The cost and upkeep of these water supplies can be too much for some communities. In some places, they use the water supply to grow excess crops that they can sell to pay for upkeep. In others, they would rather do without the hassle and just keep on as they have there for hundreds of years.
I think it’s important – as with most of the earlier examples – to ask whether the new water supply is wanted by the community, rather than just assuming. And to address the problem of upkeep, whether that’s providing maintenance training to more than one person, training them to train more people, or helping the community start an enterprise or fund to pay for the upkeep.
To conclude my thoughts on sustainable development, it boils down to the word “sustainable” having a certain implied guarantee of results. It’s not always the case that something branded sustainable will be good for the environment and the economy and society. But, some projects and initiatives that have been labelled as sustainable do help. It’s about asking the right questions to get an idea of the bigger picture, and not taking “sustainable” at face value.
“Sustainable development. Linking economy, society, environment” by Tracey Strange and Anne Bayley. Paris: OECD, 2008.
A book that looks at how the environment, economy and society are all interconnected, and how sustainable development should work to benefit all three.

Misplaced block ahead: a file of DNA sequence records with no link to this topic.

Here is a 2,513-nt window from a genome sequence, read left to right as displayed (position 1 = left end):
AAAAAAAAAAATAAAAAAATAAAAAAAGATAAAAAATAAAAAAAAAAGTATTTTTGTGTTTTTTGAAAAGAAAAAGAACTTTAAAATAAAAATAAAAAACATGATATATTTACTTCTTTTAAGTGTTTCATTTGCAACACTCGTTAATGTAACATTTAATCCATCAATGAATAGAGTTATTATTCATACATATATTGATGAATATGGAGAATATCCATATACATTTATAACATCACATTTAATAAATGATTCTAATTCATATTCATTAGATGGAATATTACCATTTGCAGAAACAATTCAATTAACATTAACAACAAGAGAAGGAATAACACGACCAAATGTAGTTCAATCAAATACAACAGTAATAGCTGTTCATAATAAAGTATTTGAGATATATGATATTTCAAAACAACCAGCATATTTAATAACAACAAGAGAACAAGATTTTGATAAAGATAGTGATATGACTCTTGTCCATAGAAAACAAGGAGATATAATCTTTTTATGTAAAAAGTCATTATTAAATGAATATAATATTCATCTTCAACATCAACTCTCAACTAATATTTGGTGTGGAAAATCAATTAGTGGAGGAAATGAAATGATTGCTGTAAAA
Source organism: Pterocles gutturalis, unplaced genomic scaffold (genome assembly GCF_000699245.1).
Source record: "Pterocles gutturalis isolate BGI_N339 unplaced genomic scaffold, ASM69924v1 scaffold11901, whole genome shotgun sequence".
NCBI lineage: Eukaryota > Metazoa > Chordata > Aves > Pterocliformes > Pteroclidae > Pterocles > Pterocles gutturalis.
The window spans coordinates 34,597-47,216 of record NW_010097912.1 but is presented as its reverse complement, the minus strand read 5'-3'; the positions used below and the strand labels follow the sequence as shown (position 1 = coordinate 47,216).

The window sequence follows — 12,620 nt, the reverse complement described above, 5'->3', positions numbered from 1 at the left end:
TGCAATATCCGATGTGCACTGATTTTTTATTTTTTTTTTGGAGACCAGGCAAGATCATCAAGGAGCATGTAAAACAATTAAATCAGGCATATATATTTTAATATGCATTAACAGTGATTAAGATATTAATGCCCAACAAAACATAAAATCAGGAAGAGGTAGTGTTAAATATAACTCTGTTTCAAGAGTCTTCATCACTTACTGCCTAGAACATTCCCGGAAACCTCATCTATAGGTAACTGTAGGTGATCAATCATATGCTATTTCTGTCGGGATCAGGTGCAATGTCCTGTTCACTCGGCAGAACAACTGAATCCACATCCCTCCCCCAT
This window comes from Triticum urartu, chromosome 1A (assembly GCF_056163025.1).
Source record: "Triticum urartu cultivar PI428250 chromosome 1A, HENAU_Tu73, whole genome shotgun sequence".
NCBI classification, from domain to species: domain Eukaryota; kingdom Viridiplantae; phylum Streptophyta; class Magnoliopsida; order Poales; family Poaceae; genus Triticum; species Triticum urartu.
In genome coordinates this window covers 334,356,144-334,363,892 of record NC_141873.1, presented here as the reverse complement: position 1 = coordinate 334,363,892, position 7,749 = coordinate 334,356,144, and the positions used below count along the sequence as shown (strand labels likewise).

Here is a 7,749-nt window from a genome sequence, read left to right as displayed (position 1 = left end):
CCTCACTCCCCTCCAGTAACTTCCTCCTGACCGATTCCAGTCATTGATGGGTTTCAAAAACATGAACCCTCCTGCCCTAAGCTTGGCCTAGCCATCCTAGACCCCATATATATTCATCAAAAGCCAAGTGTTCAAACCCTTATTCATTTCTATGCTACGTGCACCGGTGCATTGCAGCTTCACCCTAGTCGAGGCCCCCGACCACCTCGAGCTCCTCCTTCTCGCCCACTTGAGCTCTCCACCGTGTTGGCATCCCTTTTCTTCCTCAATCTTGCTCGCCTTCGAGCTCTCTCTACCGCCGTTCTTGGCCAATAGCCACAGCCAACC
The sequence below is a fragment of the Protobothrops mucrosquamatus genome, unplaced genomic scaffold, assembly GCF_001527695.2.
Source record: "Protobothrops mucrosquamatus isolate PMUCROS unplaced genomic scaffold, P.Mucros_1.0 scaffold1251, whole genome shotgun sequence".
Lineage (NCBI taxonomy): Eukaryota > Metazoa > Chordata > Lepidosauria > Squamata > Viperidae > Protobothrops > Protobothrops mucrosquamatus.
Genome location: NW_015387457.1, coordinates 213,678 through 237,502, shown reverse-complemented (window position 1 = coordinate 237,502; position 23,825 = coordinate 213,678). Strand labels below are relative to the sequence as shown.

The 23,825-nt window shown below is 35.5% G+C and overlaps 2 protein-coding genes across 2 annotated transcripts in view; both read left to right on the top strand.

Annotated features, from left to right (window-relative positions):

Sustainable Development Commission – What is Sustainable Development
The UK Government’s independent advisor on sustainability.
Planetary Project – Criticism of Sustainable Development
A project to build up resources and academic talent for the purpose of humanity living in harmony with the rest of the world.
Original Volunteers – Ghana Program
A low-cost volunteer sending organisation based in the UK, that works in partnership with communities and local people, with a bottom up approach.
World Economic Forum – How are the Sustainable Development Goals going?
An article highlighting progress, or lack of progress, a couple of years after the targets were set.
This content reflects the personal opinions of the author. It is accurate and true to the best of the author’s knowledge and should not be substituted for impartial fact or advice in legal, political, or personal matters.
© 2018 Katie Blackbourne